The state of arrested journalists and writers in Turkey

The state of arrested journalists and writers in Turkey

On a live TV show on Oct. 22, Prime Minister Binali Yıldırım said his government was preparing for a new decree in the force of law (KHK) in order to return those dismissed from their public jobs “by mistake” in the wake of the probes after the military coup attempt in Turkey on July 15.

It is likely that following the ruling Justice and Development Party (AK Parti) conference in Afyon over the weekend, the issue could be on the agenda of the cabinet today on Oct. 24.

This is a positive step for acknowledging and correcting the mistakes in probes. Mass dismissals and arrests were indeed among the major criticisms of the probes to investigate the bloody coup attempt in which 242 people were killed by the plotters.

Another major topic of criticism of the period following the coup attempt is the state of arrested journalists and writers. 

On Oct. 18, at the opening of the Frankfurt Book Fair, one of the biggest in the world, a letter from novelist Aslı Erdoğan was read out. Today is the 67th day of her arrest. She is not indicted yet, so nobody knows what the accusations are, but they probably have nothing to do with the coup attempt.

The government (also the opposition) and the prosecutors have been accusing Fethullah Gülen, the Islamist preacher living in the United States, and his secret network of being behind the plot. Aslı Erdoğan is an internationally renowned novelist writing columns for daily Özgür Gündem, which was closed down after July 15 as part of the state of emergency because of its publications in praise of the outlawed Kurdistan Workers’ Party (PKK), which has committed acts of terror.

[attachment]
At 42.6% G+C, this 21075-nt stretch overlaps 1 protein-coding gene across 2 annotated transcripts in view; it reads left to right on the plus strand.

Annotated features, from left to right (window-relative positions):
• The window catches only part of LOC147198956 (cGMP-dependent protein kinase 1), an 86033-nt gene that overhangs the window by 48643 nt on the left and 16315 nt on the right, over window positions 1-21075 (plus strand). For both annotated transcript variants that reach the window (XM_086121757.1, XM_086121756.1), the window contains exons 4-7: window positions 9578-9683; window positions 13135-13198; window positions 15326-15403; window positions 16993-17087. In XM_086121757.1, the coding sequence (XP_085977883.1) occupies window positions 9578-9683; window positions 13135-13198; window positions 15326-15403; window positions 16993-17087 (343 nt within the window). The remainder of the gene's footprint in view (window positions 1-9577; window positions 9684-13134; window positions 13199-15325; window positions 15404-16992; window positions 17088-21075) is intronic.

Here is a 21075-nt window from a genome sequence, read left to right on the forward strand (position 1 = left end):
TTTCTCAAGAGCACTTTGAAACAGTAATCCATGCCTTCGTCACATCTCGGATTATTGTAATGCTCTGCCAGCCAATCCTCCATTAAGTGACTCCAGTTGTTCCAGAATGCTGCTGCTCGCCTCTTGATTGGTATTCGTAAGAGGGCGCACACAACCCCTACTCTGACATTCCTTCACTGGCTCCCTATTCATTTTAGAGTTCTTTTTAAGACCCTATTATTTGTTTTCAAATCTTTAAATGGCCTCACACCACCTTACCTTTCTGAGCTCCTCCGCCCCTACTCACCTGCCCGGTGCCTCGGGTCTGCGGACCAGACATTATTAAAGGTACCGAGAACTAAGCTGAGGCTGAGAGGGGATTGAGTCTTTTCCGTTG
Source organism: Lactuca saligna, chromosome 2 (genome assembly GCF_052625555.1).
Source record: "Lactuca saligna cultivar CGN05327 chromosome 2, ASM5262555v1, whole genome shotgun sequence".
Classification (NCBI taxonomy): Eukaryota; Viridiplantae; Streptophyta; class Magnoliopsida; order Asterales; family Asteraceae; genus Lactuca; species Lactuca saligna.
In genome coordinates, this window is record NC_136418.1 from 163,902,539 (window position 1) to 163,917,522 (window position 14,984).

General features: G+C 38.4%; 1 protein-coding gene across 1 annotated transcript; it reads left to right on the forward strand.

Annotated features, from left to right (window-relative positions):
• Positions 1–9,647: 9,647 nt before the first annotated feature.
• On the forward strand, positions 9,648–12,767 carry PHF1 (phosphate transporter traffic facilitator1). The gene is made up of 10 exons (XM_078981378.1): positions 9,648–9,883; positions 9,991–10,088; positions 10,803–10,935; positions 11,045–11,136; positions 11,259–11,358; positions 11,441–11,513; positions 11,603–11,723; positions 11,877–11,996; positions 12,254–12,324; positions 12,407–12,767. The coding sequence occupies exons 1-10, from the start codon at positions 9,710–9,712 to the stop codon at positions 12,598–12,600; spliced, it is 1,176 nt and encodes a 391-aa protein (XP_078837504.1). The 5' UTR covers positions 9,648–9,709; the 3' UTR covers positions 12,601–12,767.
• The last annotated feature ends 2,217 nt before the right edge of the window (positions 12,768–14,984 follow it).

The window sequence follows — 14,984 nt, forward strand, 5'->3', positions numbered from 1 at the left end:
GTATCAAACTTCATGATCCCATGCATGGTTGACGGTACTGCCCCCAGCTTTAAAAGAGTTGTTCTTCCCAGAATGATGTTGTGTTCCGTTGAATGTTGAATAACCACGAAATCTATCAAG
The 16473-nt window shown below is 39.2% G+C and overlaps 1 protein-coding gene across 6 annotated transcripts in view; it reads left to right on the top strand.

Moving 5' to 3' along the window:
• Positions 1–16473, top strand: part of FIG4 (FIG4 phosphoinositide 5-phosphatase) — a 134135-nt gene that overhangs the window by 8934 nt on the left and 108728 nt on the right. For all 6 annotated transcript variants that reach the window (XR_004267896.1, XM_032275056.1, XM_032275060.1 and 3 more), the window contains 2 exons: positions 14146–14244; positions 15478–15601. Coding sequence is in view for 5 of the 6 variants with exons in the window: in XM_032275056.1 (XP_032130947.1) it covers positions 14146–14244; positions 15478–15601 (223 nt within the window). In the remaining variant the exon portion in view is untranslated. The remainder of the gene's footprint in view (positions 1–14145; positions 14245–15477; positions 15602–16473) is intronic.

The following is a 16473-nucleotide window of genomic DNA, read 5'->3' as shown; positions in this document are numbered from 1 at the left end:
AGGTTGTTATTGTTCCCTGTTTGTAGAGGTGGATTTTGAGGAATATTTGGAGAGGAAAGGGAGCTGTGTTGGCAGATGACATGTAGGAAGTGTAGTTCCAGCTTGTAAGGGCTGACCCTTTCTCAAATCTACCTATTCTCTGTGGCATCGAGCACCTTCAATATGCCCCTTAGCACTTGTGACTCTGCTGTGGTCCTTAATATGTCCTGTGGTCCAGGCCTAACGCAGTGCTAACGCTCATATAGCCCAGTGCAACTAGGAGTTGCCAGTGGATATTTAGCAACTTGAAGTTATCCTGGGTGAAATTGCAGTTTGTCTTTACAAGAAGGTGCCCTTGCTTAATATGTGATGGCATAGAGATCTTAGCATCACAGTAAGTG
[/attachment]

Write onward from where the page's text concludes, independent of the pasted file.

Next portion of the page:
Two senior journalists, Lale Kemal and Nuriye (Akman) Ural were released on Oct. 12; they were writing for Zaman, the flagship of the pro-Gülen media, and were arrested after July 15. But also senior journalists and columnists like Ali Bulaç, Şahin Alpay, Mustafa Ünal are in the 86th day of arrest today; Nazlı Ilıcak has been there for 87. 

Necmiye Alpay, a well-respected linguist and a renowned socialist, is in the 55th day of arrest today – probably only because she stood with Özgür Gündem out of solidarity for freedom of expression. Columnist Mehmet Altan and novelist-columnist Ahmet Altan are in their 33rd and 32nd days in jail.

As of today, there are 130 journalists, writers, media professionals and owners in jail. Eighteen of them were convicted previously, mostly on charges of making propaganda on behalf of a terror organization, i.e., the PKK. Some of them were arrested in the wake of the seizure of pro-Gülen media companies in March 2016 by the courts – for making propaganda for the “Fethullahist Terror Organization (FETÖ)” and working as a source of financing for it. The rest were arrested after the July 15 coup attempt.

To be a journalist doesn’t make any one exempt from being tried, like anyone else, if there is evidence of a crime. Especially when it comes to direct or indirect involvement with a bloody coup attempt, those involved should be tried before independent courts, journalist or not. It is not right, on the other hand, to arrest journalists and writers without any solid evidence, just because of what they wrote and said, while also prolonging the trial period. This situation has started to cast a shadow on coup investigations, which should be carried out with determination and care.

Since the government is preparing to take steps to correct mistakes regarding the mass dismissals of public servants, the legal possibilities to correct the state of arrested journalists and writers, for example to release and try them – in the event of a lack of solid evidence – should be examined too.